Lead with Dignity aims to support and empower marginalized and vulnerable youth – with a specific focus on women – between the ages of 14 and 30 who are at risk of hunger, homelessness, chronic unemployment, mental health and other related issues. The organization offers employment assistance and microlending as a way to start a small business and generate a sustainable source of income.
“I want to support people who have potential but don’t have access to opportunities or resources, or they lack the confidence to do something they want to do,” she says. “Self-confidence can have an amazing impact on someone’s life.”
“I believe it’s my responsibility to serve women in Afghanistan who have abundant potential, but lack of resources and opportunities, because I was once in their shoes,” says Daiva Turial (photo of female weavers in Kabul by Scott Peterson/Getty Images)
Lead with Dignity began slowly and relatively quietly as a Facebook group. The startup’s first two years were filled with coaching sessions, workshops, training programs, networking, grant-writing and applying for funding – all while securing space in U of T’s ONRamp co-working space.
Along the way, she’s helped other U of T students, providing internship, volunteer and academic credit opportunities to students like Eugenia Wong, who just graduated from the architecture and visual studies program at the John H. Daniels Faculty of Architecture, Landscape, and Design. She completed her degree with a six-month internship at Lead with Dignity that wrapped up in May.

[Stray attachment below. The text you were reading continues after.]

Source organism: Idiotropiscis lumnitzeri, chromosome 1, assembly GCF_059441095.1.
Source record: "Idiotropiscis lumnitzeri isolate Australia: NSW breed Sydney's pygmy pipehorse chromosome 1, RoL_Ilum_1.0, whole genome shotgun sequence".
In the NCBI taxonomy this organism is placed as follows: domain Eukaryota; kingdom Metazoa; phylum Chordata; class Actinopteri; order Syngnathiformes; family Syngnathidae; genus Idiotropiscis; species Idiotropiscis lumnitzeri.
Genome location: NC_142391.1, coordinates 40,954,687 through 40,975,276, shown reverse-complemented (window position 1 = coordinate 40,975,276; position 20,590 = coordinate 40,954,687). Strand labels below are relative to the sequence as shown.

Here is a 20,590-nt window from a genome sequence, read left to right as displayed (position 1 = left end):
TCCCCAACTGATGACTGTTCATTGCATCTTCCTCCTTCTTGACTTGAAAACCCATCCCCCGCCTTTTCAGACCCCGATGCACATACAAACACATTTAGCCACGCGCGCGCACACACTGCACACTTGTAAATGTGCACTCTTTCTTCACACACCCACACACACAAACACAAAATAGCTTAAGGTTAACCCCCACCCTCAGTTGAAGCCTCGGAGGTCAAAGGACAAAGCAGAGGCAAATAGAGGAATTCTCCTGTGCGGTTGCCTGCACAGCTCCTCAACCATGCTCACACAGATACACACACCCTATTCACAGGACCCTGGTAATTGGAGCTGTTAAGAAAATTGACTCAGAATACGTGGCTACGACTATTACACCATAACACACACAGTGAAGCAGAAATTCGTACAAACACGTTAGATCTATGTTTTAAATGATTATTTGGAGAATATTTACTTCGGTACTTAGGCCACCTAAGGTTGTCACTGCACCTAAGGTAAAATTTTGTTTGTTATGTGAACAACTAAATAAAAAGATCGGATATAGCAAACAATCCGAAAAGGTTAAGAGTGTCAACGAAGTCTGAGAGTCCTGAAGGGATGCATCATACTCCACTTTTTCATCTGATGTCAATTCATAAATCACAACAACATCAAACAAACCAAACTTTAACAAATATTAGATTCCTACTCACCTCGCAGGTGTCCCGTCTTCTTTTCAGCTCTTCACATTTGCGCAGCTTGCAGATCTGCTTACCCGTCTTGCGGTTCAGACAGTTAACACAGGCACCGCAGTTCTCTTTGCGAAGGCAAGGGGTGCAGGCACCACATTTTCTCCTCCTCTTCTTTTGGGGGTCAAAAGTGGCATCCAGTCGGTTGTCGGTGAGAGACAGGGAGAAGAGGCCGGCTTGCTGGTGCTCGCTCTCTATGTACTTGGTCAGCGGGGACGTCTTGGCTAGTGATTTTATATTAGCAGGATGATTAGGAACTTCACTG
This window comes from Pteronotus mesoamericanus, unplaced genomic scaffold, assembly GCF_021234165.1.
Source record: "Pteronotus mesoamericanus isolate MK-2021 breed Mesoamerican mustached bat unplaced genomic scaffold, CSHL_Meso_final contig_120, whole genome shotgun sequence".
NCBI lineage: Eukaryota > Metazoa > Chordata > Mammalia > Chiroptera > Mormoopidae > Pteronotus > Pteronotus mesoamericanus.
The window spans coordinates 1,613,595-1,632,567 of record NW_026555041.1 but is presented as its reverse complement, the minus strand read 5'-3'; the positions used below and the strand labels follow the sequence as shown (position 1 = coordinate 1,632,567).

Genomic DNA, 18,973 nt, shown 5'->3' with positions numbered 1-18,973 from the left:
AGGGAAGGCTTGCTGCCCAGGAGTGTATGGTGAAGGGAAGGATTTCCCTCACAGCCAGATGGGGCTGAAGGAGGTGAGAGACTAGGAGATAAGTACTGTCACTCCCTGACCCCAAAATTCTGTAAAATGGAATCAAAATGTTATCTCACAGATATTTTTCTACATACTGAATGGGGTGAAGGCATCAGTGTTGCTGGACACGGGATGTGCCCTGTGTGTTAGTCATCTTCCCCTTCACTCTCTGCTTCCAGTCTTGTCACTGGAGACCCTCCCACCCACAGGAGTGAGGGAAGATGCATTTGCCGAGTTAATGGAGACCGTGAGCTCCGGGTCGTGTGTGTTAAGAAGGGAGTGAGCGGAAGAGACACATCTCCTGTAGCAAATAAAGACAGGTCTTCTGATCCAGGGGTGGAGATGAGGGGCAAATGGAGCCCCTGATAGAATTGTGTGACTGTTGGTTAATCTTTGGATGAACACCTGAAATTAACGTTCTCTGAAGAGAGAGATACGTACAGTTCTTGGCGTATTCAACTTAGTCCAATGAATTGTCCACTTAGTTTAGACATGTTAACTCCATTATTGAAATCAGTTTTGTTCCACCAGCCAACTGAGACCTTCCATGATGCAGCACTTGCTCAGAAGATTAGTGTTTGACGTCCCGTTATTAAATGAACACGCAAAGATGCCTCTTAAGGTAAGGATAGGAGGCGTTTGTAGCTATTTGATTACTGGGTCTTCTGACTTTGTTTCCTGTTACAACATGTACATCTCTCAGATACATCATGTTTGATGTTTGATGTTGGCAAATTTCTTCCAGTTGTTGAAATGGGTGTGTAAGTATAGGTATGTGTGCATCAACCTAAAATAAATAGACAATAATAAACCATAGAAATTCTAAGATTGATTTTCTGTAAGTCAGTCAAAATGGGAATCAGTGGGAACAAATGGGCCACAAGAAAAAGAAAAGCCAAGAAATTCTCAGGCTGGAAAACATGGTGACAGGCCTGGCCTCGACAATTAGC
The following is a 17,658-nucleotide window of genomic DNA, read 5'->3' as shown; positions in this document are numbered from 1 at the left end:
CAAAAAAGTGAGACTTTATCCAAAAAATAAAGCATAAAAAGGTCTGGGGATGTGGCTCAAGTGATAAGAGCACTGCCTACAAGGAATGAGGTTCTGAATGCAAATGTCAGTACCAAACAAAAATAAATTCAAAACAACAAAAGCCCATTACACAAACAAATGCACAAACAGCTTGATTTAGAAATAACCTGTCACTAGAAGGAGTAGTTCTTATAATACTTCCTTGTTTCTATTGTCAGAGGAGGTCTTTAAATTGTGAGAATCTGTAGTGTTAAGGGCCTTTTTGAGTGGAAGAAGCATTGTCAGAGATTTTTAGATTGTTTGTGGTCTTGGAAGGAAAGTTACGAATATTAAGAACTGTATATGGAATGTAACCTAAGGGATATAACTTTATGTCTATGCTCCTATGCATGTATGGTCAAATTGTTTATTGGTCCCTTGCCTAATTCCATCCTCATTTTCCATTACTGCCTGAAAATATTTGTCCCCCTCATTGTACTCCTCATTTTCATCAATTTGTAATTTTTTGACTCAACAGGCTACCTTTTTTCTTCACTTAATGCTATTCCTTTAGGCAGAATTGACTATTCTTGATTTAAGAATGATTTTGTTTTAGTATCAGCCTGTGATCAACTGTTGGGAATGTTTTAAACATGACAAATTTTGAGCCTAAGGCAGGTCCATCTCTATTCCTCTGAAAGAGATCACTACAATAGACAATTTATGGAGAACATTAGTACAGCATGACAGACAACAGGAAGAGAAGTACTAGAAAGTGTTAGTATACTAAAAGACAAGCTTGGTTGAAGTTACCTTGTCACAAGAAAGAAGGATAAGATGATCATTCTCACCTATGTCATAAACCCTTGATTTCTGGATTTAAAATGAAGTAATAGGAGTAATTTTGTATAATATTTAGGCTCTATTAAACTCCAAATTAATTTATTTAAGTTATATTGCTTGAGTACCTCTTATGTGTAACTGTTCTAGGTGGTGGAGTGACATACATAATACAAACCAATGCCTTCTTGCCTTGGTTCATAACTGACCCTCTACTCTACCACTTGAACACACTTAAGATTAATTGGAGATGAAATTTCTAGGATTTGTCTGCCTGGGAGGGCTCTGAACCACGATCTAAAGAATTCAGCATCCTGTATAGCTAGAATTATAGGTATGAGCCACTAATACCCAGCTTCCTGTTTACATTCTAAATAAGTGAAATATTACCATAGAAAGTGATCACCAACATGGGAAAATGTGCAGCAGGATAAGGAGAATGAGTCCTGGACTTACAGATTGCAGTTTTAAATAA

“I had a great time,” says Wong. “Diva delegates responsibilities to every member of the team and respects our efforts. I’m most fond of representing Lead with Dignity at U of T’s annual startup expo. I was able to connect with like-minded people and learn more about other startups.”
Now more established, Lead with Dignity is poised to take some big steps forward. “This is my first startup, so it’s been a learning opportunity,” says Turial. “But now, I know how to do more.”
“More” includes conducting a research project in Toronto “to find out the challenges that youth face in terms of finding employment,” says Turial. “Once we analyze the data and better understand the challenges, we’ll design a workshop inviting employers, youth workers, and people that work with homeless or at-risk youth to see the different ways we can design a suitable program.”
She is also working on a digital platform – a website and mobile app – where interest-free loans can be disbursed to at-risk youth who need funding to start small businesses. Funds will be a combination of grant money, donations and crowd-funding by investors who want to support youth-led initiatives.
Turial also envisions creating an app to act as a single source for at-risk youth to easily find the resources they need – anything from education and employment counselling, to locations around the city for shelter or a meal. Think Trivago for at-risk support services.
“I’m feeling good, but I feel like I need to do more,” says Turial, reflecting on Lead with Dignity’s progress. “I wouldn’t call it much of an accomplishment unless you see real impact.”
She intends to boost that impact by completing an MBA at the Hult International Business School in Boston this fall.
“Once I do my MBA, I’ll be making connections, applying to grants and the main focus will be to build up a proper curriculum or support system of different resources for at-risk youth in Toronto,” she says.
“Love, humility and compassion – from that you can build anything.”